3. The “unknown male” was a relative of the girlfriend who grabbed his relative’s bat to kill the girl who was enticing the girlfriend’s lover to cheat.

    4. The “unknown male” was a friend of Olmos-Alcalde and/or his girfriend and the victim was his girlfriend. When Olmos-Alcalde had sex with her, the friend became enraged, grabbed the girfriend’s bat and killed the victim.

    Just because the male is “unknown” to the police does not mean he is unknown to the owner of the bat, to Olmos-Alcalde or to the victim.

    Am I wrong?

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    • D.P. Lyle, MD

      June 12, 2009 at 9:08 pm

      Thank you, thank you. This is exactly what I hoped this blog would be. A place where I could talk about a forensic issue surrounding a relevant case and have writers take those thoughts and the linked stories and say “What if?” This blog is for writers. We get our stories from newspapers, TV, life, etc. This case was one that made me, like you, think–What if? I love the plots you laid out. I have several in my head too, several of which could make a pretty good story.

      The twist in this case was the girlfriend’s DNA on the bat and the fact that this could link the bat back to the suspect. Or not. In this case, because of what the police did and the history of the suspect, I think the evidence and linkages are more straight forward than we mystery writers like. And I tried to stay true to the case. But the plot lines you came up with—and I hope other readers of the blog did too–though not likely true here, are great stories and storytelling is what I hope comes out of this entire project. I think the other cases I’ve posted since starting this blog–the child’s body in the sandbox, the baby stolen from the mother’s womb, and the sad, sad situation with David Carradine—will also cause this type os What if? moment in everyone who visits here. That’s the hope anyway.

      Again thanks for your comments and please keep them coming. Let’s have a free for all of ideas.

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  2. Craig Faustus Buck

    June 12, 2009 at 10:41 pm

    Thanks, Doug. I love your blog.

    Like

     
  3. Kenna

    June 13, 2009 at 6:00 am

    Doug – Your posts do get the creative juices flowing and the possibilities are wide open – epecially if we allow for creative license. Fleshing out means, motive and opportunity are what lead to a great story; wel that and a canny and flawed sleuth😉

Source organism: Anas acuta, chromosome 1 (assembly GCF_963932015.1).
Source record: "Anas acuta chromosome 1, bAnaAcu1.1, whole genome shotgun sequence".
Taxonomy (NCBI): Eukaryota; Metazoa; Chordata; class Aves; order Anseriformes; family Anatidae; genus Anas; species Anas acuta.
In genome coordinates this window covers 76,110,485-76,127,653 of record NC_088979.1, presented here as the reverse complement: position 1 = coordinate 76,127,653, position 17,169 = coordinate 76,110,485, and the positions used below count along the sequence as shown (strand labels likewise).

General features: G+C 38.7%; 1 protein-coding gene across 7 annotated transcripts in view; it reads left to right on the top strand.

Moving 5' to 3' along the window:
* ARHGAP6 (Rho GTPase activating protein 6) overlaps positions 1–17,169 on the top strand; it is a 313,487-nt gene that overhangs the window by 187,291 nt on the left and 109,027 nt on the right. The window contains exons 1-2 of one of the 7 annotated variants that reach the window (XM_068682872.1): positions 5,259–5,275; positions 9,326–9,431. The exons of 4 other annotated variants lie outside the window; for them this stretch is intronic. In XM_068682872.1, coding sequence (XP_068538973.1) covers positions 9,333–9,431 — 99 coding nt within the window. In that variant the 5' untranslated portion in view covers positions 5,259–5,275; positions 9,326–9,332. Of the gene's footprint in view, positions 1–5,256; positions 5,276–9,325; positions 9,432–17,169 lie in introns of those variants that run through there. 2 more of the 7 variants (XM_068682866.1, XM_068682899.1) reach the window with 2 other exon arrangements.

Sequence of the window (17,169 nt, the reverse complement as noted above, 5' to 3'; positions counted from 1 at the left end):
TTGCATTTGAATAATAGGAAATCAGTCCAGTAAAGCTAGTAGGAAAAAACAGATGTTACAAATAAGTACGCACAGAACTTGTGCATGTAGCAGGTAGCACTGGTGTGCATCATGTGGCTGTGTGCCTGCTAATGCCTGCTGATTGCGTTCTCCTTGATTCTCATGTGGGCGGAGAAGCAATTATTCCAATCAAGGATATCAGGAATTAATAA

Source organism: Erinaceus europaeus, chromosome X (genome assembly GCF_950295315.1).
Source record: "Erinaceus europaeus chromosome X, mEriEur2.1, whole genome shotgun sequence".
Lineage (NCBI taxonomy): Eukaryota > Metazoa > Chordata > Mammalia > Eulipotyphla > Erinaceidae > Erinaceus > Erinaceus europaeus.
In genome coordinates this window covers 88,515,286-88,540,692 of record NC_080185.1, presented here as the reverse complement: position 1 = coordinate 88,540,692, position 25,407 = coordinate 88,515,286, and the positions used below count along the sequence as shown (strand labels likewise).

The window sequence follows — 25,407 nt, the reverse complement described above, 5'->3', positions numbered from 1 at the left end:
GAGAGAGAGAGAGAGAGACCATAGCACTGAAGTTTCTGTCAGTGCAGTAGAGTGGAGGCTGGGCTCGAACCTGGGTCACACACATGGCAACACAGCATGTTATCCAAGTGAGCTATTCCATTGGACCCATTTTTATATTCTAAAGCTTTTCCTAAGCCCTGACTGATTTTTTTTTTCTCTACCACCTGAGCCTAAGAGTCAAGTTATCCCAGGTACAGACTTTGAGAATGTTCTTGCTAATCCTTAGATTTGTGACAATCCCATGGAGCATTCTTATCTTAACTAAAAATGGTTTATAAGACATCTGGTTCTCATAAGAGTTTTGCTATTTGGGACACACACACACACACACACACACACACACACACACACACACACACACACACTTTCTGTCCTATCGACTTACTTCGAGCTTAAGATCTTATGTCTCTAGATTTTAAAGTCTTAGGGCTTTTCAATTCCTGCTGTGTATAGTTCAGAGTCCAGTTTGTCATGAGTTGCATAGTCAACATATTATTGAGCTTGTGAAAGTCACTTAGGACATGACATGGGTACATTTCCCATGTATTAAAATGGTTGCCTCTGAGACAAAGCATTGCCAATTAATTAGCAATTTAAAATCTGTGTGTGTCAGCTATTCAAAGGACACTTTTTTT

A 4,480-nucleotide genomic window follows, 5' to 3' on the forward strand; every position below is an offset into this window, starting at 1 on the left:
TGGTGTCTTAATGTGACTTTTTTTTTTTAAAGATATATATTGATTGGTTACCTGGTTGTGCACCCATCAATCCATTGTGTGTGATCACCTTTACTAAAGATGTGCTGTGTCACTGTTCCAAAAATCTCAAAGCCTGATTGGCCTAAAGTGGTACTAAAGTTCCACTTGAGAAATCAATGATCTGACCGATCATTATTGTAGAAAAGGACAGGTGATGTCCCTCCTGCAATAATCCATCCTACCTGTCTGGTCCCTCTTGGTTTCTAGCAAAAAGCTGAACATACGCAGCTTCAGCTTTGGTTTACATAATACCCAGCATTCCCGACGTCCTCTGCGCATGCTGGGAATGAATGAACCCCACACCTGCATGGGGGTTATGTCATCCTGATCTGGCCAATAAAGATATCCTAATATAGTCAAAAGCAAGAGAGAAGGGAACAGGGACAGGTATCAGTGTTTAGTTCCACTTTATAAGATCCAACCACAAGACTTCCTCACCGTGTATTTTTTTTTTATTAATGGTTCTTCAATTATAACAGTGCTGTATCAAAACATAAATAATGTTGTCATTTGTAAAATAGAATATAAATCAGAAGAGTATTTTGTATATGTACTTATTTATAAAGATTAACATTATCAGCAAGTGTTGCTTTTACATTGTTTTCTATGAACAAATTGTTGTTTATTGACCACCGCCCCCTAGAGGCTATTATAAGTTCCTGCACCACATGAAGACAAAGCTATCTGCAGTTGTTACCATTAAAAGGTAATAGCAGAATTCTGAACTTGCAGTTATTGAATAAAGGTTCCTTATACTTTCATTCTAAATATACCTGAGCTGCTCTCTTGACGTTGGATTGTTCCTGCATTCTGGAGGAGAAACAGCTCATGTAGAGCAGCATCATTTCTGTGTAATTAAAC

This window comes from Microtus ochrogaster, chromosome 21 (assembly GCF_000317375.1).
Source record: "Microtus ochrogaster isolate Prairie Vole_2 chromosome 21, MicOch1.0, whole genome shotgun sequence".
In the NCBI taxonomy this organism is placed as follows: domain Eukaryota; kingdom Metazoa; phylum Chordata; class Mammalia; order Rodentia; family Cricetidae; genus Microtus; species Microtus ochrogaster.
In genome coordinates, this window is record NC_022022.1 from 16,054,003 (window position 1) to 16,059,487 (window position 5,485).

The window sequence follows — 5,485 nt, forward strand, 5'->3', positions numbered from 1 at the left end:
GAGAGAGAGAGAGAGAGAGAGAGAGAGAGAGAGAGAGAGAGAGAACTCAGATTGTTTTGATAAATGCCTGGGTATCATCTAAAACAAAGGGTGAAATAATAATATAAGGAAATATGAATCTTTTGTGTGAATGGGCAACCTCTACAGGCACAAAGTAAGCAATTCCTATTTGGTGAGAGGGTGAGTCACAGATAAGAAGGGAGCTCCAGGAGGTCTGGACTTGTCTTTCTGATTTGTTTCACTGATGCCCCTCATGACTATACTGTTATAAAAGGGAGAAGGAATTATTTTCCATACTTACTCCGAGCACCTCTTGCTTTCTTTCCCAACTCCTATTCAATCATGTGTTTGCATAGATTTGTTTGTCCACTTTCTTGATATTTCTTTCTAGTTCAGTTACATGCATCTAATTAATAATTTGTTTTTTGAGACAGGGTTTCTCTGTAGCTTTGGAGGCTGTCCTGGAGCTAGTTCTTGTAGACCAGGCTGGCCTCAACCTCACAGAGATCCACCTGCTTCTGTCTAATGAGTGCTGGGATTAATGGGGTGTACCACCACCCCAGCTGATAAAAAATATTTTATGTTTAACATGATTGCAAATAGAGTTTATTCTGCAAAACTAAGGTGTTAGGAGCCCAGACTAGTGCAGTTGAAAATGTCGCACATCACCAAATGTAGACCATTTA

I really enjoy your blog. Thanks for the inspiration!

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    • D.P. Lyle, MD

      June 13, 2009 at 8:38 am

      Thanks. That’s the goal. I’m glad you find the blog interesting and plot provoking.

      Like

       
  4. Bill S.

    June 13, 2009 at 10:04 am

    Doug – this is really good stuff. Thanks for taking the time. See you at Thriller Fest.

    Like

     
  5. Joe Chile

    January 15, 2010 at 10:29 am

    This guy was convicted right? What did he get? Life, Years??

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    • D.P. Lyle, MD

      January 16, 2010 at 11:59 am

      Not sure. I think the case is still in progress.

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  6. clyde

    December 15, 2011 at 10:22 pm

    Hi other kidnapping and violent sexual attacks make him even more likely than “an unknown male”
    Geez… when a baseball bat is at a game several people may use it.

    Of course he did it..

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  7. milos

    May 13, 2012 at 8:44 pm

    FYI, he was convicted on all charges in June 2009. I was on the jury and recently decided to read up on anything that happened after the case, which is how I found this blog. Just looking at the DNA evidence might sound conflicting or open up a wide range of possible situations… but when all the evidence came together there was no reasonable doubt.

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  8. Cristina

    July 27, 2013 at 7:10 am

    I think alcalde Washington framed! An easy target… It’s impossible to me, or at least extremely suspicious that there’s semen of Alcalde but no DNA on the bat that supposedly he used to strike and kill her. If he would of been clever enough to clean the bat, then there would of been no DNA found of the girlfriend or another male. Also if ever that bat would of been held by alcalde in the past, even to put inhis car, the his DNA would of been on it! He was framed! & the detectives didn’t do their job.

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    • D.P. Lyle, MD

      July 27, 2013 at 10:04 am

      Maybe, maybe not. We’ll see.

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    • alice

      October 5, 2013 at 5:58 pm

      The absence of alcalde’s dna could simply mean he wore gloves. This crime seems to be premeditated and not a crime of opportunity. The bat was brought to the crime scene. Its not a stretch to assume the perp thought of gloves as well. I would like to know how alcalde claims he and chase first became acquainted. He claims that he and the victim had consensual sex. Under what circumstances?

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  9. Jess

    June 10, 2014 at 4:58 pm

    If he wore gloves why didnt he wear a condom????

    Like

     
    • D.P. Lyle, MD

      June 10, 2014 at 7:58 pm

      Stupid is as stupid does–or maybe he had sex with the victim but someone else was the killer. Or maybe he wiped down the bat, knowing about fingerprints, but didn’t understand DNA. Probably missed that episode of Forensic Files.

      Like